Amazon: Give It A Rest

I live in the Styx so I use Amazon. Internet shopping is a big deal to me; it significantly improved life in the middle of nowhere. If I had to limit my purchases to the scant selection within an hour’s drive or so I’d feel like a caveman banging two rocks together. Life would be like this:

“Hi, I want to buy a hard drive for a laptop, book of Medieval history, a spice grinder, a bag of good coffee, and a spark plug for a Stihl.”

“Tough shit. Here’s a mouse, People magazine, a crock-pot, a can of Folgers… and a spark plug for a Stihl.”

So yeah, I order a lot of stuff from Amazon and like the service. But sometimes they’re idiots and that piss me off.  Right now they’re driving me nuts!

Last weekend I had an “issue” with a “PAWIRNEATT” and posted Crowdsource Question: Do I Need A Thickness Planer? The answer came back… yes. (OK it was more complicated than that. There were caveats and pros and cons. A few options were explored and a few alternatives came to light. But the clear consensus was “there’s a tool designed to solve the problem you’re bitching about, so come to your senses and buy it”. Sometimes I can think myself into stupidity and I thank my readers for the reality check.)

So I started researching. I posted a followup with an uncreative name; Crowdsource Question: Do I Need A Thickness Planer? Followup. Meanwhile I was finding out all I could, reading specifications of planers, reviews, comparing models, etc… I did this on line as well as meatspace. (What an unpalatable word!)

Then I made my decision. I bought a planer. Mission accomplished! I posted Crowdsource Question: Do I Need A Thickness Planer? Conclusion and figured I was done with it.

Elapsed time? About a week.

But now I’m doomed. Amazon won’t stop trying to sell me a Goddamn thickness planer! Every fucking web page, every blog I read, every time I click anything anywhere some douchebag is putting an ad in my face: “Wanna’ buy a planer?” “You won’t believe these photos of a planer.” “Planers on sale at” “Free shipping on planers.” “Back to school sale on planers.” “Lonely planers in your area looking for companionship.” “This time Trump really did something crazy, and here’s an ad for a planer.” Planers, planers, planers.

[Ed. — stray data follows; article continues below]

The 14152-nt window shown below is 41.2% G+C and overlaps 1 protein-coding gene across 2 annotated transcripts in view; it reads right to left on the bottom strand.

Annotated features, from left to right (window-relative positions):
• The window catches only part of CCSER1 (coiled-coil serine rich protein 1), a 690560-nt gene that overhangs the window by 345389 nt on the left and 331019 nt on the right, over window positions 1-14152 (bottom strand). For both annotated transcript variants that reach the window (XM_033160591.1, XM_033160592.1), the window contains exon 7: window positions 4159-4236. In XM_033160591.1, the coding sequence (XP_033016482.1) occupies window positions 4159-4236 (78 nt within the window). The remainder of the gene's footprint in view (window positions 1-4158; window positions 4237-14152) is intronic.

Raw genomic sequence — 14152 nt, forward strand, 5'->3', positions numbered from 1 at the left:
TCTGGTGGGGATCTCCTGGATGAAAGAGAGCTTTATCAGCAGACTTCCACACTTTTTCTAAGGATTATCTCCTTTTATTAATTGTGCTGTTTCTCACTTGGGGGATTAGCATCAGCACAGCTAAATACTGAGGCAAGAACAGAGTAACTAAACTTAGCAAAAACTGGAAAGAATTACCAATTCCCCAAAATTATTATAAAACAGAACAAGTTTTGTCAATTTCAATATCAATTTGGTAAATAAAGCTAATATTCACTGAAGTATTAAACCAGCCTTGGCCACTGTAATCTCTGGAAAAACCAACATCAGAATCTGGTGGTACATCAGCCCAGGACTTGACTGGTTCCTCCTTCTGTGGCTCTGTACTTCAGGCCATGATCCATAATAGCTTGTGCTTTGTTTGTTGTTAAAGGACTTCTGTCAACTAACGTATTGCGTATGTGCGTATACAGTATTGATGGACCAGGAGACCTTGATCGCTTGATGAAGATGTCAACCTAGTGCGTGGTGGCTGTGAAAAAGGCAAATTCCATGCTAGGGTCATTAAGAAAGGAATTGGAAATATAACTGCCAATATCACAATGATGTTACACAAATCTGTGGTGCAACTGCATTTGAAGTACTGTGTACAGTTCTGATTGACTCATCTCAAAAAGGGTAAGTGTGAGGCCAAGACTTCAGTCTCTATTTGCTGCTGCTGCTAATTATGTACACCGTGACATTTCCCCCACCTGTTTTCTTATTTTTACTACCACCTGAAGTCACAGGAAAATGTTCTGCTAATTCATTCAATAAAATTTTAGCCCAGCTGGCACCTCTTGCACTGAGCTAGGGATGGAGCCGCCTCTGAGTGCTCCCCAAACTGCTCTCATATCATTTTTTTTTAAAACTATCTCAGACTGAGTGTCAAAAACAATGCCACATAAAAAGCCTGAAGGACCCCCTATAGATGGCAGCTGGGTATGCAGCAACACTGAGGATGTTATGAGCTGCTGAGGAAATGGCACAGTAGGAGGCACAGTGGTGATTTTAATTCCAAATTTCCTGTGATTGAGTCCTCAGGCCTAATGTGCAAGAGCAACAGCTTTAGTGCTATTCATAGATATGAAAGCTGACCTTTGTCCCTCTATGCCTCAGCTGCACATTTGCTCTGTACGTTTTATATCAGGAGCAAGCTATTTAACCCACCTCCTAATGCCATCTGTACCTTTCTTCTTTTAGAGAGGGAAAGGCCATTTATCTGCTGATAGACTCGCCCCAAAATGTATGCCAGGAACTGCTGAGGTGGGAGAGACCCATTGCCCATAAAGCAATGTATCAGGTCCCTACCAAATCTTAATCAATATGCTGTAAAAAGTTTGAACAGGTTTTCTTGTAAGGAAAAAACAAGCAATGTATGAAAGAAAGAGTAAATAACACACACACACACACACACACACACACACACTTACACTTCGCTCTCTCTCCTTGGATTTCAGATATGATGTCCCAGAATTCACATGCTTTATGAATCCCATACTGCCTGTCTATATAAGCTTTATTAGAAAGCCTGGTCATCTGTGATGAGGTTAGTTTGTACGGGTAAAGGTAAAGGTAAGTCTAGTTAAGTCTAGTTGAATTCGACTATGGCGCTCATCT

Christ on a cracker… it’s enough to make me set the wifi antenna on fire!

Occasionally I get spam-like email from Amazon (we have a Prime account). This week’s junk mail is a fucking text AI machine driven ode to thickness planers. I clicked on Amazon to buy a pen and it showed me photos of planers. “People who bought this pen also liked… planers!” On my Kindle (resistance is futile) I’ve been reading Lawdog; every time I turn it on there’s an ad for a damn thickness planer.

I probably will never buy another planer in my life, or at least not for many years. Amazon’s AI hasn’t figured this out and it’s going to annoy the living shit out of me until either I research some other object or I change my name and move to a mud hut in Botswana.

This is how I know true AI ‘aint just around the corner. Amazon’s algorithms are pretty powerful by current standards and all they’ve got is “this guy looked at a toaster… hurl toaster ads at him until his ears bleed”. Jerks!

P.S. Before you bury me in internet security advice be aware I do all of that stuff. (Or most of it.) I can and do access the internet in ways that make algorithms go “who are you stranger, would you like to buy something generic like the a book about Sparkly vampires that is popular generally but would make you specifically retch?” (Old example.) This clearly indicates that useful profiles, cookies, tracking, etc… are missing or at least hampered. It’s just that AC the blogger finds Amazon’s marketing as subtle as a sledge hammer and expects better.

About AdaptiveCurmudgeon

Adaptive Curmudgeon is handsome, brave, and wise.
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19 Responses to Amazon: Give It A Rest

  1. Mark Matis says:

    Jeff Bezos has to find money to pay his fine “journalists” at the Washington Compost, and those ads are a sure source of revenue. He don’t care if you buy a fokking planer from him. He is getting paid to run the ads! And your use of Amazon for ANYTHING insures that we will continue to get such honest and accurate “reporting” from Mordor on the Potomac.

    And besides, he realizes your dog is likely to be sitting at your computer some time whilst you’re out making wood shavings, and if Amazon sends a squirrel avatar running across the screen at the right time, you WILL buy a planer!

  2. > “Adaptive Curmudgeon’s” > “Improve Your Recommendations” > “Items you’ve purchased”

    Click the “Don’t Use for Recommendation” tickybox. Easier than setting fire to the wifi box. Less satisfying than setting fire to the wifi box. But you’ll still have wifi afterward, so there’s that.